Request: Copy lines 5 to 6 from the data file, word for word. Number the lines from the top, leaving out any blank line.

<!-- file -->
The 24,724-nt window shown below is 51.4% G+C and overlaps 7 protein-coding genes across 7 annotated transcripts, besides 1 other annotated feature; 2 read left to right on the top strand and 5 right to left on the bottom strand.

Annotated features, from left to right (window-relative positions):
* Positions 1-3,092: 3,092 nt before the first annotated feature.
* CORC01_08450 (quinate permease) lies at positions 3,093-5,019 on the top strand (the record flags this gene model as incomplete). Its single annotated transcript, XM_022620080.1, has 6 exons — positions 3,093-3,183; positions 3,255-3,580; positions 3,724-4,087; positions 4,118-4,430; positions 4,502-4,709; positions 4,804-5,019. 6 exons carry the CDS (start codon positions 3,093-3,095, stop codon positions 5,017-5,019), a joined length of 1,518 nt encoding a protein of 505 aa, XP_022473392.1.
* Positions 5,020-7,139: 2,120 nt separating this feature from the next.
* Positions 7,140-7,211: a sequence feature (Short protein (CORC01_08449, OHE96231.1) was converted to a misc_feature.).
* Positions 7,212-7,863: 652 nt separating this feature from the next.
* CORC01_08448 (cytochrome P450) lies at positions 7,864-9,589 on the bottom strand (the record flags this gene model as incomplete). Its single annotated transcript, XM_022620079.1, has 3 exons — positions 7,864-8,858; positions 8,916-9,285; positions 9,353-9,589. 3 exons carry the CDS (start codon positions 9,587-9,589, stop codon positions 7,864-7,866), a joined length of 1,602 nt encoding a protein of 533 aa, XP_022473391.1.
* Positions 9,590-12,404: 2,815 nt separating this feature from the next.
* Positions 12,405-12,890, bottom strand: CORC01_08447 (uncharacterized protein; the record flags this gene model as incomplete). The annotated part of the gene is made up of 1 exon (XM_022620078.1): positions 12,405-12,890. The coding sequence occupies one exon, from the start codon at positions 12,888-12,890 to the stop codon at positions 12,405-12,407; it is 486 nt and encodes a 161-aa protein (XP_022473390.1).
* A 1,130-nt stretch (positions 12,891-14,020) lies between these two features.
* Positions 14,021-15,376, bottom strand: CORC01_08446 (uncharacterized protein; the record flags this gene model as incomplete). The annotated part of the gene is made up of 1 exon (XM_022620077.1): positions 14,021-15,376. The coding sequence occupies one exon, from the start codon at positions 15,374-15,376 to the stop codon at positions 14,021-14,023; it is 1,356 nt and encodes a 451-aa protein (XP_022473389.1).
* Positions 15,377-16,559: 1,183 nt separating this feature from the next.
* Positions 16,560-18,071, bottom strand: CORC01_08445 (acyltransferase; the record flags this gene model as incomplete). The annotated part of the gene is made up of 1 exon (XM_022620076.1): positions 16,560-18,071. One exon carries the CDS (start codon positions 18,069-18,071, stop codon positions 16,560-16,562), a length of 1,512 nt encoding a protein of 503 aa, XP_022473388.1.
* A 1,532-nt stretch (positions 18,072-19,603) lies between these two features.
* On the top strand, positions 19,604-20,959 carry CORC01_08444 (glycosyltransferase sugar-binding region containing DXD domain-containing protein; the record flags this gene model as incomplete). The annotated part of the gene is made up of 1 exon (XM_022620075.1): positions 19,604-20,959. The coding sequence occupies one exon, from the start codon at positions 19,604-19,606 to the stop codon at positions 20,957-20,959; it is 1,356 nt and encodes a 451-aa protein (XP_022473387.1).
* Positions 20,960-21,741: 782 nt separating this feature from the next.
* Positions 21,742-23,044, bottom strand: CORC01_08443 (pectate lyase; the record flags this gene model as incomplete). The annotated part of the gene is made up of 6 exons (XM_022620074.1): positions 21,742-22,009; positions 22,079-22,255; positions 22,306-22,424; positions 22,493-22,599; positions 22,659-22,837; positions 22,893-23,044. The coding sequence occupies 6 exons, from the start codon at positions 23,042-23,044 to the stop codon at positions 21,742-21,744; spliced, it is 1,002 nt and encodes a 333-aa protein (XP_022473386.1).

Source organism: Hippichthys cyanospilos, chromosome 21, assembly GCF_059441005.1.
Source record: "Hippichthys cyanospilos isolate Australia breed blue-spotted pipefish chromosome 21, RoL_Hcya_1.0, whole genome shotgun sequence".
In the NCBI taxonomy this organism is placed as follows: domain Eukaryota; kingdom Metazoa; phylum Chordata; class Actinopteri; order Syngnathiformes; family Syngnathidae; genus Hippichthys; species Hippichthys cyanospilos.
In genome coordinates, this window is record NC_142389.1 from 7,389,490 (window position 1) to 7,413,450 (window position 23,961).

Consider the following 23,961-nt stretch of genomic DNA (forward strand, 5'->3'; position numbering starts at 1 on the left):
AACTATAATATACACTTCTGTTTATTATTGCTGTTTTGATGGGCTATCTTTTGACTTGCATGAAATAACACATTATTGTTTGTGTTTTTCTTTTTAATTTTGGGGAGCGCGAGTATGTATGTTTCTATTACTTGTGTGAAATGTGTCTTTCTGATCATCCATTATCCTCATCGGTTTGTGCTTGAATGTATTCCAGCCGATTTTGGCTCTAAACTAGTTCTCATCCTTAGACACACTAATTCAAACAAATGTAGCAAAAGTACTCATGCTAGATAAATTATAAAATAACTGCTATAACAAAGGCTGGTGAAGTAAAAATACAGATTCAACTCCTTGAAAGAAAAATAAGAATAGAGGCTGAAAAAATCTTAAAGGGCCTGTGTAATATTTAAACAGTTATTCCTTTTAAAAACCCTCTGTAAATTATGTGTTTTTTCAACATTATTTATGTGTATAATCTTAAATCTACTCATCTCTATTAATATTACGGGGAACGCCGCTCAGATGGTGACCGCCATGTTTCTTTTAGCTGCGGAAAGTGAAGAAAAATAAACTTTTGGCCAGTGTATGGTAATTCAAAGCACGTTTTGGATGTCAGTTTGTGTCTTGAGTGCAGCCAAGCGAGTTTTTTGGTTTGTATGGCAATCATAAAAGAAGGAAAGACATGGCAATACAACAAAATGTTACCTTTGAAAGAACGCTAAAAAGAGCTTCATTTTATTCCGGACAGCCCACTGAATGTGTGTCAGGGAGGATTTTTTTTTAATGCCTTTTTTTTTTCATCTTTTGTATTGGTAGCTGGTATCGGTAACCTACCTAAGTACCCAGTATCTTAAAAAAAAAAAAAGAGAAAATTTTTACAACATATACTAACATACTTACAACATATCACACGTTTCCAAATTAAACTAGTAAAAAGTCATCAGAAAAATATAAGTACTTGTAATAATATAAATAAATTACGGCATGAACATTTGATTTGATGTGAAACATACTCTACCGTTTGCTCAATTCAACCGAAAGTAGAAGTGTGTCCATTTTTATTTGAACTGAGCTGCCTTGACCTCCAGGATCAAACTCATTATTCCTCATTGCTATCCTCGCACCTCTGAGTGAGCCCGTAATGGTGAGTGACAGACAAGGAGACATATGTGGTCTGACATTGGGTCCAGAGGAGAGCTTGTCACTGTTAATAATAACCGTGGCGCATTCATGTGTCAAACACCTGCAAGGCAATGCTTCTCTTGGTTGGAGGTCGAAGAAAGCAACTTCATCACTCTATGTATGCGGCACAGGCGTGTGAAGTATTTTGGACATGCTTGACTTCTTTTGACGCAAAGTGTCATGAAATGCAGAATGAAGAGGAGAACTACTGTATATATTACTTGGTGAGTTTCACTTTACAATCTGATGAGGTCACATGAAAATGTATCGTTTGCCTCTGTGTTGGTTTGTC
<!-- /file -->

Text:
* Positions 5,020-7,139: 2,120 nt separating this feature from the next.
* Positions 7,140-7,211: a sequence feature (Short protein (CORC01_08449, OHE96231.1) was converted to a misc_feature.).